Communitywide elementary will open new doors of opportunity in SL
The anticipation for the new elementary school has been years in the making, but as site work gets underway, it is ramping up - especially among the community's educators.
"Just seeing that dirt being pushed around makes us realize it is a reality," fourth grade teacher Patty Semprini says.
While progress has been somewhat delayed, the development will be worth the wait, teachers feel.
School staff and facultys have been spread out into neighborhood schools for generations, and it has been a comfortable arrangement. But the teachers say there will be major changes - exciting changes - once they are all under the same roof.
With same-age students spread out into the four existing schools in the district, the teachers of those grades have long since discovered the value in networking - near daily e-mails have been sent from building to building, from teacher to teacher, to share information, they note.
In the new elementary, the grades will be situated into their own "neighborhoods" within the building, and teachers will be free to work together and share resources.
"I am so excited about the possibilities," said Deb Mortensen, kindergarten teacher at South School.
"We'll have a lot more opportunities to share with one another. If someone is talented in one area, such as music, it can be shared with others besides in our own classrooms. It will be nice to be all together and should help in our planning."
Students will ultimately benefit, she predicts. Many same-age students haven't had a chance to get to know each other while served by separate schools.
Having one large library and computer lab is a major plus, educators say.
Equipment and materials, will no longer need to be duplicated for each building, reducing some expenses.
Sharon Butterfield, third grade teacher now at West School, said she looks forward to the sharing of not only ideas among teachers, but materials, that may have previously been delayed in getting passed around to teachers in the different buildings.
Planning for special visitors into the classroom and field trips would also be easier to coordinate with everyone under one roof.
Jacquie Bauer, a fourth grade teacher in West School, had the opportunity to be a part of the planning committee - comprised of teachers, administrators and board members - when talk of the project began. She had the chance to visit other newer elementary buildings across the state to gather some ideas of what they would like to include in a building at Storm Lake.
She later sat down with the others to convey those ideas with the architect. It was her task to share the information with the other fourth grade teachers. Even the smallest of details such as storage and whether to use table or desks, were examined as the plan took shape, she said..
"There was a lot of compromise but I think we came up with an excellent plan," she said.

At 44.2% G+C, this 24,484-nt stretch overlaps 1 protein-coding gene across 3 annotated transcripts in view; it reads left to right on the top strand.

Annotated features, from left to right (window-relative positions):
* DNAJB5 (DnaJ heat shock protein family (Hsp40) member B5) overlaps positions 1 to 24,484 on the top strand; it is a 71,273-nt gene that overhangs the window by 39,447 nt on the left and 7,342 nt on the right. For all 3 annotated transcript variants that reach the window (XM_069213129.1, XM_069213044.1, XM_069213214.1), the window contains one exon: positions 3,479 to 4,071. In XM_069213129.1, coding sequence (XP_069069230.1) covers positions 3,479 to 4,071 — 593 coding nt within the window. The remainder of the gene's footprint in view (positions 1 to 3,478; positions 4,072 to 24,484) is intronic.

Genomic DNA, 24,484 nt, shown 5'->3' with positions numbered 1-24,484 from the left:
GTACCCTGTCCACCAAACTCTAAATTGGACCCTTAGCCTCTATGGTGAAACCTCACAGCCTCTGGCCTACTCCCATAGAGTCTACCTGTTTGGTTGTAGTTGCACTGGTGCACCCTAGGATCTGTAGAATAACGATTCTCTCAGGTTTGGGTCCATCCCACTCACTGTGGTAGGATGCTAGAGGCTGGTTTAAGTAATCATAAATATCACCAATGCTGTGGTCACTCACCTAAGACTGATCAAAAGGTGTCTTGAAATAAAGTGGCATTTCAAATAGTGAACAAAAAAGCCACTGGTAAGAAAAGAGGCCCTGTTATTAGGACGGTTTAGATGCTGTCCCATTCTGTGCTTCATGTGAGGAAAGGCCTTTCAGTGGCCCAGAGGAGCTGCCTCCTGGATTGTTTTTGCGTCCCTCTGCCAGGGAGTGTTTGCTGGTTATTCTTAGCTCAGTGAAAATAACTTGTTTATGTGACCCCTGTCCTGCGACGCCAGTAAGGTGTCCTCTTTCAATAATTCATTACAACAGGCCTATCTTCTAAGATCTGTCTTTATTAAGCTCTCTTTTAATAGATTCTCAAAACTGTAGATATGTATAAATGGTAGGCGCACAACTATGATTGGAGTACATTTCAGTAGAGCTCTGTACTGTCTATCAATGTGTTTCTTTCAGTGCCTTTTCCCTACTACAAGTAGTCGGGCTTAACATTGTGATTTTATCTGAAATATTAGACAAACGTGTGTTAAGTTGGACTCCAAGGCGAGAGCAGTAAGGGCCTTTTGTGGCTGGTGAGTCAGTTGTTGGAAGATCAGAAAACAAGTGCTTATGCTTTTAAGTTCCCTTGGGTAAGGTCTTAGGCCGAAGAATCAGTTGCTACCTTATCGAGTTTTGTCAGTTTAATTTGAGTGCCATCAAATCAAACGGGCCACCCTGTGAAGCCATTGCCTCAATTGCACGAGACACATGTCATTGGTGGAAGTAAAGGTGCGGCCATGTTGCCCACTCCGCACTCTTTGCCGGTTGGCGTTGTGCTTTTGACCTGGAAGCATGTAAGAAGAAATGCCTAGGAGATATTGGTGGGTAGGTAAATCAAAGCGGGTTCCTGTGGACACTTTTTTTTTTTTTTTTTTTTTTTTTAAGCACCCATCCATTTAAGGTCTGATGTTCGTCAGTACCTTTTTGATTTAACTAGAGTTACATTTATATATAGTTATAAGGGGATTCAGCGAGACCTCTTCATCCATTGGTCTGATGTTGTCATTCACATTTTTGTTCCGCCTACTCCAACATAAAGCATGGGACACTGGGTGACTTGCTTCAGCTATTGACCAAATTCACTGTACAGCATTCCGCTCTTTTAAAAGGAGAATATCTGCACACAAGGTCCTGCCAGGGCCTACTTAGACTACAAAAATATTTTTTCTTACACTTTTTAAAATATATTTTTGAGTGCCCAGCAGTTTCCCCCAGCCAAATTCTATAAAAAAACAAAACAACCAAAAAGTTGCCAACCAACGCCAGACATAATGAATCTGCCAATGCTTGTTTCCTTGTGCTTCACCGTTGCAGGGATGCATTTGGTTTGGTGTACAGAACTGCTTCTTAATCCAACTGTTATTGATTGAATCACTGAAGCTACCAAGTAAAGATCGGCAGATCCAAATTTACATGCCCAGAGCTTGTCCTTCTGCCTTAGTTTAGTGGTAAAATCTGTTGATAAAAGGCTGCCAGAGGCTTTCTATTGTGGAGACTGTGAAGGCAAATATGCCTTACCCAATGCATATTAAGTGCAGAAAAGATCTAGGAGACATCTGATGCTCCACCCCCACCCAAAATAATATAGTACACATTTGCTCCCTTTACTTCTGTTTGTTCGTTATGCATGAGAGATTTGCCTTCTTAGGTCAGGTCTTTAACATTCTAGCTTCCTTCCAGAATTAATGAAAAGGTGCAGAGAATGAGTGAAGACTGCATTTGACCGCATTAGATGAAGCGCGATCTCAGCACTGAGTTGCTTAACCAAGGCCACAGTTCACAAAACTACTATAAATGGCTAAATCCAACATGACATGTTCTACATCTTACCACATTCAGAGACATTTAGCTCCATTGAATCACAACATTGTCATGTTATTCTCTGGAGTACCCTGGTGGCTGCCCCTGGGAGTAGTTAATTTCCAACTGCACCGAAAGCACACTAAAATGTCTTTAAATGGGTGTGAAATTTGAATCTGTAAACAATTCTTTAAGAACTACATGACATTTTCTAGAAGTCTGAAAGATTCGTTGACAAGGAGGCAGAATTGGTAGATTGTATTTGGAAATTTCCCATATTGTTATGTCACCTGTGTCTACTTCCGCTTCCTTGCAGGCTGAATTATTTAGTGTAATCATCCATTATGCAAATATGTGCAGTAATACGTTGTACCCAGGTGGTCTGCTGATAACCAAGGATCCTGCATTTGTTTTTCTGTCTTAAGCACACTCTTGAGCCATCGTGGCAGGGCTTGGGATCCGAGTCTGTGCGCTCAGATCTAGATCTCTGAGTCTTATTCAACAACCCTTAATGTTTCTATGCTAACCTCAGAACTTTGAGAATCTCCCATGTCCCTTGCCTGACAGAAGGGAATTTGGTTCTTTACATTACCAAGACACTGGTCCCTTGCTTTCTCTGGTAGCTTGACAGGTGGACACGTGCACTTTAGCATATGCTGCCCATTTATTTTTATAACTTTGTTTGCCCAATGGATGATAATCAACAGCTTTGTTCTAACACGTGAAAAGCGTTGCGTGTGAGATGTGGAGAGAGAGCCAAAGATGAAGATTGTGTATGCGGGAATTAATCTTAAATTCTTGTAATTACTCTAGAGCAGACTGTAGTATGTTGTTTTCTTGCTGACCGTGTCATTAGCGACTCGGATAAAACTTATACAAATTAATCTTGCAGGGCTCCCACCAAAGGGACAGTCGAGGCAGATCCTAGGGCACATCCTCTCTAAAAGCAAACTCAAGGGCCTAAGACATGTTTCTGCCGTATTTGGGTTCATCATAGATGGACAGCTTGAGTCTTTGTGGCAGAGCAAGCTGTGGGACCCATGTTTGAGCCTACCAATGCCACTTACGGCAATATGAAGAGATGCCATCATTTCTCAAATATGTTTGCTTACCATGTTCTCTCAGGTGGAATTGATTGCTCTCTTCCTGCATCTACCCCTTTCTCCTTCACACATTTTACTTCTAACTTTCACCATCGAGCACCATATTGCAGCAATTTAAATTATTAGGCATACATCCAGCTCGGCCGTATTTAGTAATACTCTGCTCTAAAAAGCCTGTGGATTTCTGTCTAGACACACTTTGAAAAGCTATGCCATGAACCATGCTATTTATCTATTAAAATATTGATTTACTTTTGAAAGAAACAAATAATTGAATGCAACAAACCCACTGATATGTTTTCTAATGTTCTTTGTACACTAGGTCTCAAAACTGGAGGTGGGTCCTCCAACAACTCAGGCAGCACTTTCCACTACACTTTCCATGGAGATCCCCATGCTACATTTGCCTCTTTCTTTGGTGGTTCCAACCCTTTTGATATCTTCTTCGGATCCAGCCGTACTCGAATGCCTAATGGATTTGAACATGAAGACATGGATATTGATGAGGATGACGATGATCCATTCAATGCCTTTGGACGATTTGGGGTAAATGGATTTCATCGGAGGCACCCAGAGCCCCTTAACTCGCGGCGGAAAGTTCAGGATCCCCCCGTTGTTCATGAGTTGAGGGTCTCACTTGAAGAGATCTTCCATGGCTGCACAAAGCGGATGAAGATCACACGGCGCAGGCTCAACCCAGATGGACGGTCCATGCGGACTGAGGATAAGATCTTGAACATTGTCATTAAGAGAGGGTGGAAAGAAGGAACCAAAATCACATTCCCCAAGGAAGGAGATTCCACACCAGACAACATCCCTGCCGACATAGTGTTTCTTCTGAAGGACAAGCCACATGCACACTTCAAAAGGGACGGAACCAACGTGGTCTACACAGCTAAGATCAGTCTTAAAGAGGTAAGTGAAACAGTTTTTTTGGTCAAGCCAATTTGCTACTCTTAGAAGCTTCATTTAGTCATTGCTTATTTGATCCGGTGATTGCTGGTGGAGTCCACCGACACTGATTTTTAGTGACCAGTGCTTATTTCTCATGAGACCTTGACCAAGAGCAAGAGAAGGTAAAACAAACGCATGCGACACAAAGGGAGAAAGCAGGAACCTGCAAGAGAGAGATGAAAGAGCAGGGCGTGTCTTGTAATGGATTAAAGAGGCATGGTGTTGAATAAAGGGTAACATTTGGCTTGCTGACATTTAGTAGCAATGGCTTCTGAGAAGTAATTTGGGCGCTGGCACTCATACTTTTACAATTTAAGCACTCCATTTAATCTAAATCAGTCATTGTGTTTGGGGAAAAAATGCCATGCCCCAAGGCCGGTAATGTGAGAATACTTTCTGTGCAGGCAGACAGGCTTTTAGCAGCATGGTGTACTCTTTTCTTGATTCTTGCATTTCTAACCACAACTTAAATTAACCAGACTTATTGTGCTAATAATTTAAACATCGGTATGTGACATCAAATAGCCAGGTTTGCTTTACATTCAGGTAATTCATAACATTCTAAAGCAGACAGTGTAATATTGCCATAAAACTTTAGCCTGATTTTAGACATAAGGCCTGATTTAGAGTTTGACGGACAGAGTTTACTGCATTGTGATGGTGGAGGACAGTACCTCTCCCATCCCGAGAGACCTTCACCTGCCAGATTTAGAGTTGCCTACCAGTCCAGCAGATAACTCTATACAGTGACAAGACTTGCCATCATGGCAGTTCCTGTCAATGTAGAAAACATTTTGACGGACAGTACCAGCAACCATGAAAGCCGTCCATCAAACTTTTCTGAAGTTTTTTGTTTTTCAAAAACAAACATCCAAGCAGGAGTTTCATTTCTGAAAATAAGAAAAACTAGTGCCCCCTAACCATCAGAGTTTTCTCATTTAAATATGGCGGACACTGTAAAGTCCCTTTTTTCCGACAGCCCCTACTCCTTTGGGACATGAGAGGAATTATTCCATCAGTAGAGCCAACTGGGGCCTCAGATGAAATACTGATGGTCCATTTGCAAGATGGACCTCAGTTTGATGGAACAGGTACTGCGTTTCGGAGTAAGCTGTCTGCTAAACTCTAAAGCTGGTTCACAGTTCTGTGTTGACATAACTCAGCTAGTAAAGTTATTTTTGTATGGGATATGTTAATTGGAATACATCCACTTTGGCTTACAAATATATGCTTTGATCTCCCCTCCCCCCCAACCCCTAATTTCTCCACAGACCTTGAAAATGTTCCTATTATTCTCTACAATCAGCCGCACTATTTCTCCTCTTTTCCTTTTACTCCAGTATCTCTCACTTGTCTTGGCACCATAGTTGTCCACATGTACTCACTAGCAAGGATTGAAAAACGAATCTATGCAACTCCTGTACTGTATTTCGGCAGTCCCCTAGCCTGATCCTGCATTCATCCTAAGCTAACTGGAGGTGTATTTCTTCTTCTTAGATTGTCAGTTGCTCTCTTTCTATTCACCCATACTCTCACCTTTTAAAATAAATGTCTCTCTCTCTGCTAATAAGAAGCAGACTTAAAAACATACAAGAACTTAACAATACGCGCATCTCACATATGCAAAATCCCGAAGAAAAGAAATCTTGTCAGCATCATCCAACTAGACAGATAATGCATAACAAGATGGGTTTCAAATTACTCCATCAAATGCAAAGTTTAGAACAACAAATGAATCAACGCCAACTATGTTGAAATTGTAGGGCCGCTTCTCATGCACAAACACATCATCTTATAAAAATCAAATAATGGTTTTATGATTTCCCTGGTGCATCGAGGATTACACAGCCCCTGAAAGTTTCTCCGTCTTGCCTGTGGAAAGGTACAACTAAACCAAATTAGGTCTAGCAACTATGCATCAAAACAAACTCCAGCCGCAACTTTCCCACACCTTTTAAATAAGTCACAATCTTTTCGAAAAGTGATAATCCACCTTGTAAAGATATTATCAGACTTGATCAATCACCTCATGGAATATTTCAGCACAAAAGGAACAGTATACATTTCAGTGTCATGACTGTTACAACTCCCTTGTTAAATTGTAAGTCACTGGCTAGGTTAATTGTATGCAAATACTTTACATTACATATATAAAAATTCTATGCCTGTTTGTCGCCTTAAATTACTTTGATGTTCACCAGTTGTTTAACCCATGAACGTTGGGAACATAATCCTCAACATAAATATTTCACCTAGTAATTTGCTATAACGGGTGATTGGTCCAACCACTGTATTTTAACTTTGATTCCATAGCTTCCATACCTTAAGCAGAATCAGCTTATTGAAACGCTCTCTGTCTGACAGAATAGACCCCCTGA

The classes will be situated in their own "pods" and the younger students will occupy one portion of the building while the older students, in their class pods, will occupy another area. Though the school will be much larger than any of the existing four elementaries, Bauer said, the teachers will continue to have the opportunity to personalize their rooms. She will continue to be known as the "fish teacher" because of her fascination with fish, seen in her classroom decor.
Semprini, a fourth grade teacher in the South Building, is looking forward to the team planning, also, which will benefit the students as well.
"We will be able to bounce ideas around; we'll all be right there. Now we don't have any team time," she said, adding that the teachers, dedicated, have taken weekend time to all get together for discussion because conflicts have gotten in the way to bring teachers from three buildings together.
Jill Johnson, who has served as the elementary music teacher for the past 18 years, has had to travel throughout the day to the various school buildings to reach all of the students. She is extremely pleased that the elementary will soon all be under one roof.
"I am excited for a couple of reasons. I feel I will get the chance to get to know the students. Now, I finish music class and have to move on to another school. I am excited to be able to get to know the kids better."
She added, "I am also excited that I will be able to see what's going on in the classroom. I haven't had that chance unless they have told me something going on."
By being in close contact with the academic curriculum, she said, she will be able to "reinforce" some topics in music.
"I haven't minded the traveling around except all of the hauling of the equipment." It will be nice, the music teacher said, to have the equipment permanently housed in one location, accessible when ever she needs it.
She said she is not sure where future concerts may be performed, but said she is thankful for the board of education's efforts.
She shares her gratitude with the community as well.
"I am very grateful for their voting for the new school and appreciate their support," Johnson said. The overwhelming approval rate that passed he issue on the first try last December "truly shows how committed this community is to education."